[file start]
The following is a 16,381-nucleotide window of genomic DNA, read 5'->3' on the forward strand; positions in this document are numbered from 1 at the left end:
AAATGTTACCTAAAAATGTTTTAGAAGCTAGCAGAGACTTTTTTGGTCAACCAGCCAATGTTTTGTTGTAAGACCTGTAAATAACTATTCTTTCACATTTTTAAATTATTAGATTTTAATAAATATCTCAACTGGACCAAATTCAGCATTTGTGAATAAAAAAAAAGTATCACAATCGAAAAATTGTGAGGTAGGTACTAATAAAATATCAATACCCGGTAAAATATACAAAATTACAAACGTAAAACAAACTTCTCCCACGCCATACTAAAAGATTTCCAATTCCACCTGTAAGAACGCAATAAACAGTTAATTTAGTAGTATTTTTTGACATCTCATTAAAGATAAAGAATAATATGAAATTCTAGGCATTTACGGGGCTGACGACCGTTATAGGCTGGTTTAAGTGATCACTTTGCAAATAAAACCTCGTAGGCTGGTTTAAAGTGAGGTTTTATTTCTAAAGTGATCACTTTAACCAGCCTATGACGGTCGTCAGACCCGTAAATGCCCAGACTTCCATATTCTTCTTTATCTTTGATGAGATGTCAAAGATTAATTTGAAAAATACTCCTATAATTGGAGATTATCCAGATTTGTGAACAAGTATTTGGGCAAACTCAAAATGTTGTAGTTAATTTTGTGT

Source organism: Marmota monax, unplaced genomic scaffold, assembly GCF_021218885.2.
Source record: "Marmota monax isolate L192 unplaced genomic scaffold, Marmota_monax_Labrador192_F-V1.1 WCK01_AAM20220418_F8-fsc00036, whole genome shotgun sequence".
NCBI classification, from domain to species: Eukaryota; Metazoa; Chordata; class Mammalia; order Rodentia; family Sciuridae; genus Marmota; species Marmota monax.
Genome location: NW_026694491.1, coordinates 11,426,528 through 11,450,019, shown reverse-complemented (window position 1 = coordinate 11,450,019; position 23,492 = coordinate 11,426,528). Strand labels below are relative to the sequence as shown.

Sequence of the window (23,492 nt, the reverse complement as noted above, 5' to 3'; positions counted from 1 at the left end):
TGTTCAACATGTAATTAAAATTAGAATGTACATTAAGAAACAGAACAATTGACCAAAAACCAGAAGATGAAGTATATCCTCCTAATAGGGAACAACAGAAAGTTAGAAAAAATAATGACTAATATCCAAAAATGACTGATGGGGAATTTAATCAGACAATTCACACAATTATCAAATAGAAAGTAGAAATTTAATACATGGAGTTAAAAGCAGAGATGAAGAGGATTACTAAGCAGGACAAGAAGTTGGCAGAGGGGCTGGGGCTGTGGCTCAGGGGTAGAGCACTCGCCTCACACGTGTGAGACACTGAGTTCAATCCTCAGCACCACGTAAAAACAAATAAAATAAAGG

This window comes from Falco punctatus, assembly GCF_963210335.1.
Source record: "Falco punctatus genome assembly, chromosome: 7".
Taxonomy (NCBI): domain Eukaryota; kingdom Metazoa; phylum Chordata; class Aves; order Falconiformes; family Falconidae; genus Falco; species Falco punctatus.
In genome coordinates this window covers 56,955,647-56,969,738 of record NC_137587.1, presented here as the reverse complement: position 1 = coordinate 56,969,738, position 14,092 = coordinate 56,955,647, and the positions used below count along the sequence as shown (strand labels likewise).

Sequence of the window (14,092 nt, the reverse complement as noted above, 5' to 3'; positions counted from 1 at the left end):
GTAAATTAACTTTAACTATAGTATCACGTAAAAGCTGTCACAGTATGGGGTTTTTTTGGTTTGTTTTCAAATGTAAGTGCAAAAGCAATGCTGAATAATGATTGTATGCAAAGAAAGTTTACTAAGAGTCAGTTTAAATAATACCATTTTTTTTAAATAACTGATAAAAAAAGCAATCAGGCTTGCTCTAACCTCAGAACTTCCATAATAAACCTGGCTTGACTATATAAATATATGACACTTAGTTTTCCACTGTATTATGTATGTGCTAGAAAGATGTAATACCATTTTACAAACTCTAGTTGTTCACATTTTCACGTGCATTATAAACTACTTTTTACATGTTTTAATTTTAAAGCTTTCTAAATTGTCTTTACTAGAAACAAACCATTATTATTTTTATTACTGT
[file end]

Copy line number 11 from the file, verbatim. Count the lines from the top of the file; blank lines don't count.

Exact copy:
Taxonomy (NCBI): domain Eukaryota; kingdom Metazoa; phylum Chordata; class Aves; order Falconiformes; family Falconidae; genus Falco; species Falco punctatus.